The Birth of Jacky Faber, protagonist of Bloody Jack

My wife and I have a small art gallery in Bar Harbor, Maine, wherein we sell matted and framed prints of my art work. We sell quite a few of these prints and they all have to be matted and framed and, at the time, I was the one that got to do it.

While the work is gratifying - people are buying my artwork after all - it is repetitive and the mind is free to wander. So, one day in the summer of 2000, I'm framing away in my workshop and listening to British and Celtic folk music on our local community radio station, when the host of the program plays a long string of early nineteenth century songs that feature young girls dressing up as boys and following their boyfriends out to sea, the most well known of these being Jackaroe and Cana-di-i-o. These songs generally end up with the girl being found out quickly and threatened with being thrown overboard, but all ends happily when she either marries the boy or the captain.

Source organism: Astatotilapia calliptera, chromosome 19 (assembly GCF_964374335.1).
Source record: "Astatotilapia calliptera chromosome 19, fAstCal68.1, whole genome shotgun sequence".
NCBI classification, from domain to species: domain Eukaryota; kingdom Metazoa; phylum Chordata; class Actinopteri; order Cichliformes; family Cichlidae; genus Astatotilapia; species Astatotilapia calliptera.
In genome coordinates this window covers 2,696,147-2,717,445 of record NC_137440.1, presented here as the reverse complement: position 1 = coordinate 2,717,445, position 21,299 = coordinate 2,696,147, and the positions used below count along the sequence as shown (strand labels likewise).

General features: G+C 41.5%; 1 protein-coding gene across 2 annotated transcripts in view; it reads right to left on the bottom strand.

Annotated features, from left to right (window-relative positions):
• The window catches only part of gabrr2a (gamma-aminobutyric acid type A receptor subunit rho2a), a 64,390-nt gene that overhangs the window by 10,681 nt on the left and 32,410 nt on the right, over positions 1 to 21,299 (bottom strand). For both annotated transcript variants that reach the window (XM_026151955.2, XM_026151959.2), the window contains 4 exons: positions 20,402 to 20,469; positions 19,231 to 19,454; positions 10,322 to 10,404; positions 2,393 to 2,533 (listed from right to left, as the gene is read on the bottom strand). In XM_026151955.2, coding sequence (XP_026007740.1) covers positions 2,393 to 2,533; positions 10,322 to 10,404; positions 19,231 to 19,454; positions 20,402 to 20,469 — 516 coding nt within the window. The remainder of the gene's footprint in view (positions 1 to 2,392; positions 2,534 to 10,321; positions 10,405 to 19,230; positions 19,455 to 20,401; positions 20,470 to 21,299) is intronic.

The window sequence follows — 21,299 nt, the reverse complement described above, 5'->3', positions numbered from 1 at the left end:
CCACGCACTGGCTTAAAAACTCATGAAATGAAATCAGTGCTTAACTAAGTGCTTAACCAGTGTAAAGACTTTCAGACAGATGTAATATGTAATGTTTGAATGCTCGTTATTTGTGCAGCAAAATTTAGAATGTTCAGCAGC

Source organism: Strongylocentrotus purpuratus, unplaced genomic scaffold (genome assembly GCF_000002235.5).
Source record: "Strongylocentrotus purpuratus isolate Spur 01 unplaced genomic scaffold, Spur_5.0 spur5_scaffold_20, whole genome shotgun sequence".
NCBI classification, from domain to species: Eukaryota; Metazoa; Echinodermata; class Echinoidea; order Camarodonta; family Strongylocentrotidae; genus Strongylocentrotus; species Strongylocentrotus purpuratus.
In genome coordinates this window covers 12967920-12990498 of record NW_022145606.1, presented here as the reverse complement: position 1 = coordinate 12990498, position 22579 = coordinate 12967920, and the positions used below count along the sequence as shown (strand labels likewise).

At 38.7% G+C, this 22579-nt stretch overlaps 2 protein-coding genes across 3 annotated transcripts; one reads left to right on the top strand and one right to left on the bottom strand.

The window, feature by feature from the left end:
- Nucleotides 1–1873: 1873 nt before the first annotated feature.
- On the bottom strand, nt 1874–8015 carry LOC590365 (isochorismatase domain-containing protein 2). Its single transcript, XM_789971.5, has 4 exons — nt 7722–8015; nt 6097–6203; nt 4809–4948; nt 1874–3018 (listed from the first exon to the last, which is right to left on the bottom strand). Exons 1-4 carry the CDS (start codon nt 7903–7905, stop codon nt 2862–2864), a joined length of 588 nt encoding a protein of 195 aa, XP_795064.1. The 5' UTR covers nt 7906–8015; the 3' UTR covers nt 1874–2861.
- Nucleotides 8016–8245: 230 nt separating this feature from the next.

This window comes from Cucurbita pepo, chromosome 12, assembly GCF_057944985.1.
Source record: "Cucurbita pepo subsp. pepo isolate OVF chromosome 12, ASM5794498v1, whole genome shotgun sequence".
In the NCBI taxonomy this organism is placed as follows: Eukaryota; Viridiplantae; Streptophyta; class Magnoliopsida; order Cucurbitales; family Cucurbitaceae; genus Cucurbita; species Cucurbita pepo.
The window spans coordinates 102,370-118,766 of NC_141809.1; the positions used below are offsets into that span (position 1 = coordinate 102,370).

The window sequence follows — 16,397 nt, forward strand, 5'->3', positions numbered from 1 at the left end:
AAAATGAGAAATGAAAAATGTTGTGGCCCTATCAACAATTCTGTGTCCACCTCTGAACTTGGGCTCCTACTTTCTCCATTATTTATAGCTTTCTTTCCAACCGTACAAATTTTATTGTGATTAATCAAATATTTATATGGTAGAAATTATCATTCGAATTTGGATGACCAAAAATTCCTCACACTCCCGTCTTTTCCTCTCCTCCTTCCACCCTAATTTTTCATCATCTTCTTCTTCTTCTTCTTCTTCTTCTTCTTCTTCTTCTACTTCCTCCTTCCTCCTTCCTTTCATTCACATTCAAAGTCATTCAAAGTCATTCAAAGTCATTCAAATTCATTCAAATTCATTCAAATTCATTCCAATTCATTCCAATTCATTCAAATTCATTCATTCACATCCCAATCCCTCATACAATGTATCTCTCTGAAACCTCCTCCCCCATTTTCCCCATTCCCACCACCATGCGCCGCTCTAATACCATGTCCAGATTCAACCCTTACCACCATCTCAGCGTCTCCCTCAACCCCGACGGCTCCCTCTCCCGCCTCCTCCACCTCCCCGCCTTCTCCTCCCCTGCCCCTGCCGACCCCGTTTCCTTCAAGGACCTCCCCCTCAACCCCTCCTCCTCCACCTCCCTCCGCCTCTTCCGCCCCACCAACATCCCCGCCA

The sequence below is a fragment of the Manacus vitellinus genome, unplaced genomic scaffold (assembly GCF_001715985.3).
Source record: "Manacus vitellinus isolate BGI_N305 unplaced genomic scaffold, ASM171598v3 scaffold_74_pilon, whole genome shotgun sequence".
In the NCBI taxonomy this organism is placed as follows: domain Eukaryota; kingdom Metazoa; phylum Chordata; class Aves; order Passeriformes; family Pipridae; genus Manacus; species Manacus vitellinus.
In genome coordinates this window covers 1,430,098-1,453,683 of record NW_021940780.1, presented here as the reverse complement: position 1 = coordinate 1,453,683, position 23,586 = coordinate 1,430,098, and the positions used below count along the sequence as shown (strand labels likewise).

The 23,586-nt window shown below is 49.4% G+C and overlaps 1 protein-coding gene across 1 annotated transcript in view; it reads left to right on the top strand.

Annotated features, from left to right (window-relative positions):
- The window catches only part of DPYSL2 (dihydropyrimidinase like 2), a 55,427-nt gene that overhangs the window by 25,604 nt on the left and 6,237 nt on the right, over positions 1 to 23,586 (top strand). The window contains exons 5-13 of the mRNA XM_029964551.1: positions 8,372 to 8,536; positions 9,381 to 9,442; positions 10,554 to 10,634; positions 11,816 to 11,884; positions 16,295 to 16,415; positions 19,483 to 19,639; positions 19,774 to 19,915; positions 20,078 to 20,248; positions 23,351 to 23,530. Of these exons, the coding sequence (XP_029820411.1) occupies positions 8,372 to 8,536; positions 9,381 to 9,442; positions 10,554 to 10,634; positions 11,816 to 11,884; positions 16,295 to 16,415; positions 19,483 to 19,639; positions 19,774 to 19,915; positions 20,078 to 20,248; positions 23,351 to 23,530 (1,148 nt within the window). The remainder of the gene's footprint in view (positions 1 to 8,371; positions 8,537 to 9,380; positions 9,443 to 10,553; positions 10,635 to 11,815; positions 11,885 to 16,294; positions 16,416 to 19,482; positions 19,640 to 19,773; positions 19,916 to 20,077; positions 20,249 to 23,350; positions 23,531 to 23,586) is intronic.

It occurred to me, however, to wonder what it would be like if the girl, instead of seeking to be with her lover, connives to get on board a British warship in order to just eat regularly and have a place to stay, her being a starving orphan on the streets of early 1800's London. What would she have to do to pull off this deception for a long period of time? What if she goes through the changes of adolescence while on board in the company of 408 rather rough men and boys, and her not having much of a clue as to what is happening to her? What if this ship goes into combat and she has to do her dangerous duty? And, finally, what if she falls in love with one off the boys and can never tell him of her female nature?

I started making notes and seven months later Bloody Jack was done.